Sunday, January 3, 2021

31-Day Phone Challenge - Day 3


For many years, 2 Peter 1:3 has been one of my favorite verses.

According as his divine power hath given unto us all things that pertain unto life and godliness, through the knowledge of him that hath called us to glory and virtue:

I love knowing that God isn’t stingy. He offers a victorious life. He prepares a banquet to supply my soul’s nutritional needs.

But our enemy is enticing us with fake food. He tries to tell us to feed our emotional needs with likes and friends. We can be so busy and distracted that we fail to notice that we’ve lost our hunger for God and our soul is starving. We can keep our phones within constant reach so we are never bored. But, according to statistics, people today are becoming more lonely and depressed—and those stats were before the isolation brought on by the coronovirus. We fill our soul needs with more entertainment, more games, more friends, more time on the screen, only to become more empty.

True freedom from the bondage of technology comes not mainly from throwing away the smartphone, but from filling the void with the glories of Jesus that you are trying to fill with the pleasures of the device.” John Piper from 12 Ways Your Phone Is Changing You

Today’s challenge: For the coming week, when you pick up your phone, ask yourself “Why am I picking this up? What triggered me to pick up my phone? What emotion do I feel? What do I hope to gain from picking this up?


  1. Your words are so true, I see so many who are always looking for the next bit of entertainment but they are still empty. It can be hard not to be sucked into their world. I admit I need to connect with God more, I am trying.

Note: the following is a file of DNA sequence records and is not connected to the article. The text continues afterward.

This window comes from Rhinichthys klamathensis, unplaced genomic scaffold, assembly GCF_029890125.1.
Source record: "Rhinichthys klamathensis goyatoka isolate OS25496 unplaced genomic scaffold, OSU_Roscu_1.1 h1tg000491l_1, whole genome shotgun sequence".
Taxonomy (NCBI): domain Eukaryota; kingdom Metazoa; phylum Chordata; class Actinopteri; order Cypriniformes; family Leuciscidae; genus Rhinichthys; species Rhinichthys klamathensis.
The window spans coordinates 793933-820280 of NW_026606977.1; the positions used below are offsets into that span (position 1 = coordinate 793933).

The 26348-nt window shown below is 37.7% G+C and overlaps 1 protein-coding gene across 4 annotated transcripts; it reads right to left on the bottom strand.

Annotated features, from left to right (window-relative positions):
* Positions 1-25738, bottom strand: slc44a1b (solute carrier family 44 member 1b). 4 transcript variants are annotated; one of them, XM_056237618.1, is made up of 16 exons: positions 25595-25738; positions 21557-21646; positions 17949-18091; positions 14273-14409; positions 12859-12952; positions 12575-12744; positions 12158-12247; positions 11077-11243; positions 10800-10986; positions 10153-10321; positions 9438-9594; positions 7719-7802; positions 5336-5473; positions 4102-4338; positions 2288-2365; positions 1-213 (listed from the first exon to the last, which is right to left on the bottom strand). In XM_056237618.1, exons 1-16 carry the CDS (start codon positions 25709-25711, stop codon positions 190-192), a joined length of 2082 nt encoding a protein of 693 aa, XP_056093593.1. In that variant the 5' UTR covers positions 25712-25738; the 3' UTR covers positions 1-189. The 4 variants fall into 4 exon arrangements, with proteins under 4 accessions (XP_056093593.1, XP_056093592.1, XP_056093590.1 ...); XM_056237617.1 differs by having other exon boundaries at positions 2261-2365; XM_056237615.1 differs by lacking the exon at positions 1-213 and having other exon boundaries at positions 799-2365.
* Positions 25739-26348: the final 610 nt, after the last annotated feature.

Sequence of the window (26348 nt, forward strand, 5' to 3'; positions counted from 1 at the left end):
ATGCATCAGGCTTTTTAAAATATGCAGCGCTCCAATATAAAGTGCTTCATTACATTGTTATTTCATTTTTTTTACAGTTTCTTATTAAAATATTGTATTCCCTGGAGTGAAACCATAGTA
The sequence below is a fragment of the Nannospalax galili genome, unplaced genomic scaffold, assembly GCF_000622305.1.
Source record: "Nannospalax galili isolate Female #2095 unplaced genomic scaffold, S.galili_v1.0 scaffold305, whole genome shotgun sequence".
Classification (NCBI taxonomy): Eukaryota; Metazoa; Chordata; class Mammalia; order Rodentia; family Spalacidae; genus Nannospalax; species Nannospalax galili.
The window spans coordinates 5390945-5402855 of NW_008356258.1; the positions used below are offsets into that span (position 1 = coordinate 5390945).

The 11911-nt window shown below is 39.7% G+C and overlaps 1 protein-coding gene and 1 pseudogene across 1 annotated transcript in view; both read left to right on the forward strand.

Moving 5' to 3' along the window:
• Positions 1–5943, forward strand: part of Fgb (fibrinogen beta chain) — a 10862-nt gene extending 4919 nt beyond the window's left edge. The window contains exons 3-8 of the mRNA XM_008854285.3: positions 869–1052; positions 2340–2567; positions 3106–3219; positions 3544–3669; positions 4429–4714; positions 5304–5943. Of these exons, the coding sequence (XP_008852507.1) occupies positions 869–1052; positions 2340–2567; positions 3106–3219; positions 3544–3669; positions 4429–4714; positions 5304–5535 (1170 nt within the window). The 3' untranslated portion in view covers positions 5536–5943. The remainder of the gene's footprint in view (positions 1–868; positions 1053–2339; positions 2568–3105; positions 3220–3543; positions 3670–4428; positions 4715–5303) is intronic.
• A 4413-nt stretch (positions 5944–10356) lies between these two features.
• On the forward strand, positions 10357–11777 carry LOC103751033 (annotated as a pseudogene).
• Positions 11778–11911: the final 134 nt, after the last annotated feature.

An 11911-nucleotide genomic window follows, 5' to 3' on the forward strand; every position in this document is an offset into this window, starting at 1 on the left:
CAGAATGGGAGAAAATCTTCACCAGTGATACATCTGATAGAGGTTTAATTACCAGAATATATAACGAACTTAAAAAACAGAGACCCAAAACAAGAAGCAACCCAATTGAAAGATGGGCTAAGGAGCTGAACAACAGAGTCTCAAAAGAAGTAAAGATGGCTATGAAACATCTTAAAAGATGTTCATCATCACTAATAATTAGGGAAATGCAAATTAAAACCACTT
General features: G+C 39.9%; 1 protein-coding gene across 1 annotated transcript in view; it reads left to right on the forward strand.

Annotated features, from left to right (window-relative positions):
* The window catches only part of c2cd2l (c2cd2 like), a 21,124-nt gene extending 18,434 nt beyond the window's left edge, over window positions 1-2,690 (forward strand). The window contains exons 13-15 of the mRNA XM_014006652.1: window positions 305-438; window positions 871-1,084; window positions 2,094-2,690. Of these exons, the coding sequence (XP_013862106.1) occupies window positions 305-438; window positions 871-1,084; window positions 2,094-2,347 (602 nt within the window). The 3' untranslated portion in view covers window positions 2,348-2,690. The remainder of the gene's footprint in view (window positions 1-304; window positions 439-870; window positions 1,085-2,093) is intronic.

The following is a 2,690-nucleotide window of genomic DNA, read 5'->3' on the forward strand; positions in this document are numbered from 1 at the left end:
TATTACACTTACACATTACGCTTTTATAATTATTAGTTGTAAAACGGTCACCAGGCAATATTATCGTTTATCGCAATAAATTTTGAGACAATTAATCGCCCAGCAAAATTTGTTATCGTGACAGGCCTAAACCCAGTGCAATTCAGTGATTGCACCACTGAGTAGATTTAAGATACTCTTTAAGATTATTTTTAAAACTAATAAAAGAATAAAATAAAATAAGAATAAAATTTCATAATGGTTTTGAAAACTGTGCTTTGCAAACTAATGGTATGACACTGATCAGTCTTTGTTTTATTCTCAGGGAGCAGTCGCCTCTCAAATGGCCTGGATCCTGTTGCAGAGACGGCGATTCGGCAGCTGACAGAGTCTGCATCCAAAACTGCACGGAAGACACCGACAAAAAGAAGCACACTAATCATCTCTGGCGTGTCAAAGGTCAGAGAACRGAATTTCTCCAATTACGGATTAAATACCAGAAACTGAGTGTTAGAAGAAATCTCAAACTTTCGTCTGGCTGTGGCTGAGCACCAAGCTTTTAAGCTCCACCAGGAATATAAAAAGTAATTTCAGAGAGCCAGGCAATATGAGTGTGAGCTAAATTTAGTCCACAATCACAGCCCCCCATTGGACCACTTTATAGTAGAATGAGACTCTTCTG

2. A few years ago, Psalm 101:3 struck me powerfully, and I think on it often: "I will not set before my eyes anything that is worthless." It's a good prompt for thought when navigating the digital world. At times I find myself checking my phone hoping for a text or an email to give me a feeling of significance to someone else, to bring me out of where I am right now - a signal of discontent and grumbling. "Worthless" is a strong word, but it is the right word for distractions thoughtlessly indulged that fuel discontent and hinder good work, especially the patient, loving attention that little children constantly need. To John Piper's quote, I say amen! We must model to our families joyful faithfulness to the work God has placed right in front of us, embracing His leading and providence, not restlessness and constant distraction in the search for something "more." We need, as Thomas Chalmers so perfectly wrote, "the expulsive power of a new affection." I pray for it often. Thank you for this series, Gina. I look forward to your insights!

  3. I'm looking forward to doing this challenge. This is something I really struggle with, though also on the computer. Chris W.


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